When Dr. Rothman retired from surgery in May, he said that his health was good and that his wife had urged him to quit at the top of his game. But he had chronic kidney problems that were bad enough to need a transplant, Vaccaro said. At Dr. Rothman's age, it would have been hard to get a kidney from a deceased donor, and Vaccaro asked if anyone on the staff would be willing to donate one. More than 20 people volunteered. One was a match, and Dr. Rothman was expecting to have a transplant in January.
About a year ago, though, he learned he had a rare skin cancer, Merkel cell carcinoma. A tumor was removed from his armpit and he was treated, apparently successfully, with immunotherapy. He appeared disease-free after a PET scan in July, Vaccaro said. However, it was that cancer that was found in two spots in his brain. The plan was to remove one and treat the other with radiation.
Educated at the University of Pennsylvania, Dr. Rothman was a native of Cheltenham. He was the son of a Polish immigrant who arrived in the United States around 1920 with meager savings and little education. The father, who later owned a bathing-suit company, died when Richard was 16.
In 1969, a young Richard Rothman traveled to England to learn how to perform hip replacements from surgical pioneer John Charnley. At that time, he would say later, patients with bad hips had "only bad choices." They could use a walker or have surgeries that didn't do much good. "You were really out of luck," he said last year.
Dr. Rothman was only a couple of years into his practice when Annenberg decided to do something about his arthritic hips. Like other wealthy Philadelphians at the time, he sought out Charnley. But, in a move that would transform Dr. Rothman's career, Charnley convinced Annenberg that his young protégé in Philadelphia would do a fine job.
Dr. Rothman replaced one of Annenberg's hips and, a few years later, the other. After the first, Annenberg asked Dr. Rothman about his goals in life. To build a "center of excellence in hip surgery," Dr. Rothman replied. Annenberg donated several million dollars to Pennsylvania Hospital, and the Rothman Institute was born. Dr. Rothman was in his early 30s.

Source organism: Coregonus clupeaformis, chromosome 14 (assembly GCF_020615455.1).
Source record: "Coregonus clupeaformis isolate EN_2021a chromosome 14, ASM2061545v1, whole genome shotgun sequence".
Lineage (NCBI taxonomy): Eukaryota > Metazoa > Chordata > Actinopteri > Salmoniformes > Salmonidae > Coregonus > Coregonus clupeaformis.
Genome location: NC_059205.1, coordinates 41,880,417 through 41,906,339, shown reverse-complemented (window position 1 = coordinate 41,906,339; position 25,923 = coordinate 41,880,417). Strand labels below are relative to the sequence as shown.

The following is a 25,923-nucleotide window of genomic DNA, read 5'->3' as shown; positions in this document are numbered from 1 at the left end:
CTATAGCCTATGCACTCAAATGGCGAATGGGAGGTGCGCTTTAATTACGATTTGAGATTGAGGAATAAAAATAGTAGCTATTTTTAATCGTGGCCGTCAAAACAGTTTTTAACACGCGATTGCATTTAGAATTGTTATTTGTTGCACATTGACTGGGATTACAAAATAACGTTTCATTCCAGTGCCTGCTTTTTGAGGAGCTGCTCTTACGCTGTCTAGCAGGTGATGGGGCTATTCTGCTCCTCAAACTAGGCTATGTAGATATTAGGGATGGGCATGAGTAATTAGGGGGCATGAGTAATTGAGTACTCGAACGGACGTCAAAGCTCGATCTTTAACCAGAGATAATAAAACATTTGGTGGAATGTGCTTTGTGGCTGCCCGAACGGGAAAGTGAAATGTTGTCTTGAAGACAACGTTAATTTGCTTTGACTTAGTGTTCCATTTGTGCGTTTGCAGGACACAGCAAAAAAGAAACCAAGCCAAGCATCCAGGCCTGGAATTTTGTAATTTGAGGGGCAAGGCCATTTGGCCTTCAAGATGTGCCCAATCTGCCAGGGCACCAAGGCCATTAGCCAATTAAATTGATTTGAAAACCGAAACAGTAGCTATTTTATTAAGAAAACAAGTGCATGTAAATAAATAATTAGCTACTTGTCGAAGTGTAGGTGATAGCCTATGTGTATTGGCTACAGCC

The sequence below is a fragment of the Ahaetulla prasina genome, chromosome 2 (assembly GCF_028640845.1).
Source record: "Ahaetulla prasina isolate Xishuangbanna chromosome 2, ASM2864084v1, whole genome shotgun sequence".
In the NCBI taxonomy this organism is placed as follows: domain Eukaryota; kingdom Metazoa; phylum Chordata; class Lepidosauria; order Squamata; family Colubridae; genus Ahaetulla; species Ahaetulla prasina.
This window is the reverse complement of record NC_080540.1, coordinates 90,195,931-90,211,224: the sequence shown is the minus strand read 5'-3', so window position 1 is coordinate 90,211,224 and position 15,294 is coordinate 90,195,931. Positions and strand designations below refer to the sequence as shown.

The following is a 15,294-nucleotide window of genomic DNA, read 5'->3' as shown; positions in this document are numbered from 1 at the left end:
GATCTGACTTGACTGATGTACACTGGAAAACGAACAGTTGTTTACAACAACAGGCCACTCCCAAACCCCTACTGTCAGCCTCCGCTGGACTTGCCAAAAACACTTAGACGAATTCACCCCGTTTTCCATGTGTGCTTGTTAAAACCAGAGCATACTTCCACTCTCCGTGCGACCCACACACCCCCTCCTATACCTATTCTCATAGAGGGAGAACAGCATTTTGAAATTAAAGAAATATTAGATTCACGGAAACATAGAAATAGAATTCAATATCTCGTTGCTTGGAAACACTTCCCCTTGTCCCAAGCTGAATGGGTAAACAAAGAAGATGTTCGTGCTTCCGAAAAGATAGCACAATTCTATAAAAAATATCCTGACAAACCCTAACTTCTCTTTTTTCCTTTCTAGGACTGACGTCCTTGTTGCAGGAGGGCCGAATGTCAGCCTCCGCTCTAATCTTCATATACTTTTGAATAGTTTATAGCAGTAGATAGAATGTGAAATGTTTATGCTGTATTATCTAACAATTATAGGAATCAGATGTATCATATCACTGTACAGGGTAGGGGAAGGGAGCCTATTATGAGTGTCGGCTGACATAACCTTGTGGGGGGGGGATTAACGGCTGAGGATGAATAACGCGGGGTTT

In the years since, the Rothman Institute — now affiliated with Jefferson Health, Main Line Health, Geisinger, Northwell Health, and Capital Health — has grown into one of the world's largest orthopedic organizations, with 755,000 patient visits a year. Annual revenue is a half-billion dollars. The organization ranks 11th among orthopedic groups in research grants from the National Institutes of Health.
The second generation of a hip implant that Dr. Rothman helped design remains one of the world's top-two artificial hips and has brought in more than $1 billion in revenue to the institute.
Dr. Rothman was a rare doctor, friends and coworkers have said, who was good not only at surgery, but at teaching, research, and business. He had a particular interest in making surgical techniques efficient and evidence-based.
In a physically demanding specialty, in which doctors usually retire in their 60s or 70s, Dr. Rothman was performing surgery two days a week up until this year. He no longer ran the business but was involved in its operation as a partner. He traveled to New York once a week to work as an adviser with the Riverside Co., a private-equity firm, and taught medical students at Jiao Tong University in Shanghai. He was vice chair of the board of Thomas Jefferson University. He was also a trustee of the University of Pennsylvania and the Brandywine River Museum of Art.
He had been planning to go to China for a meeting with Chen next month. He called her the day before his surgery and told her he probably wouldn't be able to come, but he was still making plans for the future.